High Body Weight, More Joint Surgery

Osteoarthritis related joint replacements can be reduced by sustaining healthy weight

(RxWiki News) Osteoarthritis, known as “wear and tear” arthritis, affects more than 20 million people in the US. Avoiding undue stress on your joints early on makes a huge difference in old age.   

Being overweight can put added stress on the joints and is associated with a higher risk of osteoarthritis. Weight loss through exercise can prevent the progression of the disease. But on the other hand, exercise may put undue stress on joints.

It might be better to introduce lifestyle changes early in life, according to results from the Melbourne Collaborative Cohort Study.

The study showed that both weight gain and being overweight from early to middle adulthood were associated with the risk of joint replacement surgery in later life. 

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The study was conducted by Yuanyuan Wang, PhD, from the School of Public Health and Preventive Medicine at Monash University's Alfred Hospital in Melbourne, Victoria, and colleagues from other academic institutions in Australia.

The aim of this study was to find out if there was a relationship between body weight and the risk of needing total knee and hip replacement for osteoarthritis.

The authors conducted the study with 41,514 participants aged between 27 and 75 years, with mean age of 54.9 years. The study began in 1990 and participants were followed over several years to evaluate the effects of weight and weight gain.

Height and weight were measured at the start of the study to calculate body mass index (BMI), a ratio of weight to height. These measures were classified as weight and BMI at middle age. Participants were asked also to recall their weight when they were 18 to 21 years of age, and this measure was classified as weight at early adulthood.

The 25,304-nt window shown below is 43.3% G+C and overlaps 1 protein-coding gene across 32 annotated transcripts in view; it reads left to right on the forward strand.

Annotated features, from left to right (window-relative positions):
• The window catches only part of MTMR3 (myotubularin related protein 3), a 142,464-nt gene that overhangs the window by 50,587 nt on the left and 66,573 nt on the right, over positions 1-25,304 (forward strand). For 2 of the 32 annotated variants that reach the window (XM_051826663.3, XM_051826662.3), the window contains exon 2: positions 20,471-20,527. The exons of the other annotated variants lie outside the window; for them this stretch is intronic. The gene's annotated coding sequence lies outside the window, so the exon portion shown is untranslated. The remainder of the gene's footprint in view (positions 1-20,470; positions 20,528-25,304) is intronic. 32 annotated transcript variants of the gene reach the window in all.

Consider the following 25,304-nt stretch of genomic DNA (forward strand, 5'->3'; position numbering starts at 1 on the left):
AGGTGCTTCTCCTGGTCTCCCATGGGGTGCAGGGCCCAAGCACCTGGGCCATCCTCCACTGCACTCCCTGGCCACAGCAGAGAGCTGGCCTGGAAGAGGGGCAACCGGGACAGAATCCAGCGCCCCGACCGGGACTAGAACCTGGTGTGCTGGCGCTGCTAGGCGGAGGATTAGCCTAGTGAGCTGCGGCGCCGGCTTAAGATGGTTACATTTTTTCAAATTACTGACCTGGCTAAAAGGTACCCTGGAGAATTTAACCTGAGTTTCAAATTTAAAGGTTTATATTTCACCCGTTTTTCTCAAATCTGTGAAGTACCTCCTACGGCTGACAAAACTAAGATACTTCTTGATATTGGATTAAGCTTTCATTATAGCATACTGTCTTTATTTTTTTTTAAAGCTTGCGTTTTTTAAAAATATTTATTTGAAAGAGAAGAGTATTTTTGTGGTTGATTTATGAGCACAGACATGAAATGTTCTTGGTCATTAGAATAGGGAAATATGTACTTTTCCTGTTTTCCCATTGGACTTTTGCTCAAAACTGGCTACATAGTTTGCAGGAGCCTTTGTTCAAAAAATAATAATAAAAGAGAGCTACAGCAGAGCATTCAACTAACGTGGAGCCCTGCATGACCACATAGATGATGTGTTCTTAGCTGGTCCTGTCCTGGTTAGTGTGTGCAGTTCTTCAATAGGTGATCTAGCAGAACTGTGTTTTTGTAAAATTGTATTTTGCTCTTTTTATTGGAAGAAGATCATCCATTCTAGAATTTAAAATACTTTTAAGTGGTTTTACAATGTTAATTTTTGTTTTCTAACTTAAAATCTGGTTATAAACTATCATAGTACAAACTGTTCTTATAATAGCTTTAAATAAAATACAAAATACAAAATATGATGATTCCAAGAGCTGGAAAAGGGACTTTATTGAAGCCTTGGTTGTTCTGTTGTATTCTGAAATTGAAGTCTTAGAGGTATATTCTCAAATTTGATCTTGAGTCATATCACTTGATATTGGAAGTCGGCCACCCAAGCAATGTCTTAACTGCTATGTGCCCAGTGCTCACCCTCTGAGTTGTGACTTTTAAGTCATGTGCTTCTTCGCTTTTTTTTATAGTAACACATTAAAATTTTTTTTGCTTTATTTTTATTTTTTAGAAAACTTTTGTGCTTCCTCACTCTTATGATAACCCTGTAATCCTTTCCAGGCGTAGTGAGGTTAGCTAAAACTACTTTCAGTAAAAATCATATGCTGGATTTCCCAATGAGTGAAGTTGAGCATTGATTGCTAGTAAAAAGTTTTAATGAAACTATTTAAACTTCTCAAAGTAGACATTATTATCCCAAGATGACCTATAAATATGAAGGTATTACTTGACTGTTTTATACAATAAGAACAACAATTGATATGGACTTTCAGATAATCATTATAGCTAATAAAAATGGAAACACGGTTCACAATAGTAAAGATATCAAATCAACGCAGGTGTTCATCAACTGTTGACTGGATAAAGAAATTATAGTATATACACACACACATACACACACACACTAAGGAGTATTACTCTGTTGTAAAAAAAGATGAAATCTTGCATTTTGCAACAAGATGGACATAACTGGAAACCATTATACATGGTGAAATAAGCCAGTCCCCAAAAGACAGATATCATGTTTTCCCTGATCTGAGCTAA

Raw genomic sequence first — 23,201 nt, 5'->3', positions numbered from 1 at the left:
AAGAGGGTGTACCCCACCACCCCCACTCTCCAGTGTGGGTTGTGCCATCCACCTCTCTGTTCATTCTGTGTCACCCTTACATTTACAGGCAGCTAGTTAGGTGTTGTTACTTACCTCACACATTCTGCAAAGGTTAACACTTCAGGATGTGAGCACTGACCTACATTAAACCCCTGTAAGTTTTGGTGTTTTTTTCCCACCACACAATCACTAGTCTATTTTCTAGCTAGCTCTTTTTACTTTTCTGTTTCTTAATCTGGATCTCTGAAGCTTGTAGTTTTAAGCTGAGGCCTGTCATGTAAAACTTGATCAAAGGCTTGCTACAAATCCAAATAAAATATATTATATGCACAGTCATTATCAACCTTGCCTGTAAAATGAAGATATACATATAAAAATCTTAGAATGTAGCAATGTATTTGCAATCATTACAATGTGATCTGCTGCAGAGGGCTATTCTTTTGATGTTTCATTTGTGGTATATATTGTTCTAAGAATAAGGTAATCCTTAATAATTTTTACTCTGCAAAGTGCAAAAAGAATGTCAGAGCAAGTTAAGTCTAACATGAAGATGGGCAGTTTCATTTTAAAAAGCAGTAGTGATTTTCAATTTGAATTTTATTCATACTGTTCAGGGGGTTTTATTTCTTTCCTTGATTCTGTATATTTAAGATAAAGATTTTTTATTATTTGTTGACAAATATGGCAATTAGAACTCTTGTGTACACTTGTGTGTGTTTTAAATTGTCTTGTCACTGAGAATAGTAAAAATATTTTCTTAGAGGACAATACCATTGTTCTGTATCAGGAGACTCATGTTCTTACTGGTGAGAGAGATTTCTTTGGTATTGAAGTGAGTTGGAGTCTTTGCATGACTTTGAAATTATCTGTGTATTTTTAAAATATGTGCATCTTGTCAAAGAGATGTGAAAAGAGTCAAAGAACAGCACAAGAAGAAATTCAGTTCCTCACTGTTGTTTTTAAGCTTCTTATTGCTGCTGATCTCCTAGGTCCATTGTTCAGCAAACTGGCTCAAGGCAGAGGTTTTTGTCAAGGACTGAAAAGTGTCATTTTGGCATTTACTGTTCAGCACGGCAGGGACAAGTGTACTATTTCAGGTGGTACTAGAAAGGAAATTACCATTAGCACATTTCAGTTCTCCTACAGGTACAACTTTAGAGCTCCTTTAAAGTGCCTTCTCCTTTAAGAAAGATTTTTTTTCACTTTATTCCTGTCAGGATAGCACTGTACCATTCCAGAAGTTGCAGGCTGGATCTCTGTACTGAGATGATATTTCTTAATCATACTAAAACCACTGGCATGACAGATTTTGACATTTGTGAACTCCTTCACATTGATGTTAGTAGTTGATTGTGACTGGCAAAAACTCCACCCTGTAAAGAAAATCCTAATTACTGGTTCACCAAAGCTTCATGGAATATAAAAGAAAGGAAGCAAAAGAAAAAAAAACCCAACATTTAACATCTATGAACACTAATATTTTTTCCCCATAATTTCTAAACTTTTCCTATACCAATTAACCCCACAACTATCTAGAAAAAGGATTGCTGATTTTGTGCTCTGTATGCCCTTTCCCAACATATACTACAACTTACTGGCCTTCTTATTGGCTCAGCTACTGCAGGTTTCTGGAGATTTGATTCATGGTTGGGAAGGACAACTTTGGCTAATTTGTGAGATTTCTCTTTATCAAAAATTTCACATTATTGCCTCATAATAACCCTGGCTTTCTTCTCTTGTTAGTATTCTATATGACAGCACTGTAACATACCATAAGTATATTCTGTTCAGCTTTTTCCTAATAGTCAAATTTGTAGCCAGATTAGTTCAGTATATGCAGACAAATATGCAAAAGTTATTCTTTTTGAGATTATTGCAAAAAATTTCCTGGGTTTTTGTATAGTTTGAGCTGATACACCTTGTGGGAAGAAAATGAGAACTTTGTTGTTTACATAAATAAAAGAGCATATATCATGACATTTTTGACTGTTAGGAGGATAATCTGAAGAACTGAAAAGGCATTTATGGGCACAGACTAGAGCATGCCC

Normal weight was defined as BMI less than 25 kg/m2 and overweight as any BMI higher than 25 kg/m2.

Most of the participants (52 percent) were normal weight during early adulthood and became overweight in middle age. Very few participants (12 percent) were overweight at both ages and even fewer (1 percent) were overweight in early adulthood and normal weight at middle age.

The researchers conducted face-to-face interviews with the participants about their first joint replacement surgery. The participants were asked if they had ever had a hip or knee replacement and when. Their answers were confirmed using the Australian Orthopaedic Association’s National Joint Replacement registry records between 2001 and 2009.

Over about eight years of follow-up, the overweight population had significantly more joint replacement procedures performed than the individuals who were normal weight and had not gained weight in early adulthood or middle age.

The researchers also calculated hazard ratios for the three factors affecting the risk of replacement surgery: middle-age weight, BMI and weight gain.

A hazard ratio in this case was used to compare two groups both with negative outcomes. So a higher hazard ratio indicated that the particular group had a higher risk of developing the negative outcome over the other group. 

The hazard ratio for knee replacement according to middle-age body weight was 1.25 for each 5 kg of weight above normal, compared to a hazard ratio of 1 for hip replacement.

The hazard ratio for knee replacement according to BMI was 1.80 per 5 kg/m2 over normal BMI, compared to a hazard ratio of 1.29 for hip replacement. The hazard ratio for adult weight gain was 1.25 per 5 kg weight gain for knee vs 1.10 for hip. 

These findings suggest that weight-related factors are bigger risks for knee replacements than hip replacements. The authors attributed this difference to the differences in weight bearing abilities of knee versus hip joints.

The association between BMI at middle age and total hip replacement risk was greater for men than for women. According to the authors, this difference may be due to hormonal factors, anatomical hip structure and different types of occupations chosen by the two genders.

One limitation of the study may appear to be the self-reporting of past weight that relied on participants’ memories. But the authors cited other studies to show that such measures have been reliable in past epidemiological studies.  

Overall, the study found that higher weight and BMI at early adulthood and middle age, weight gain during this time and persistent overweight during the entire study were all associated with a higher risk of total knee and hip replacement. The association was higher for knee replacements than hip replacements.

“Weight control from early adulthood and avoiding weight gain are important for the prevention of osteoarthritis,” the authors concluded.

The results of the study were published in the June issue of Rheumatology.

The study was funded by grants from the National Health and Medical Research Council  and supported by infrastructure provided by Cancer Council Victoria. No conflicts of interest were declared.

Review Date: 
May 20, 2013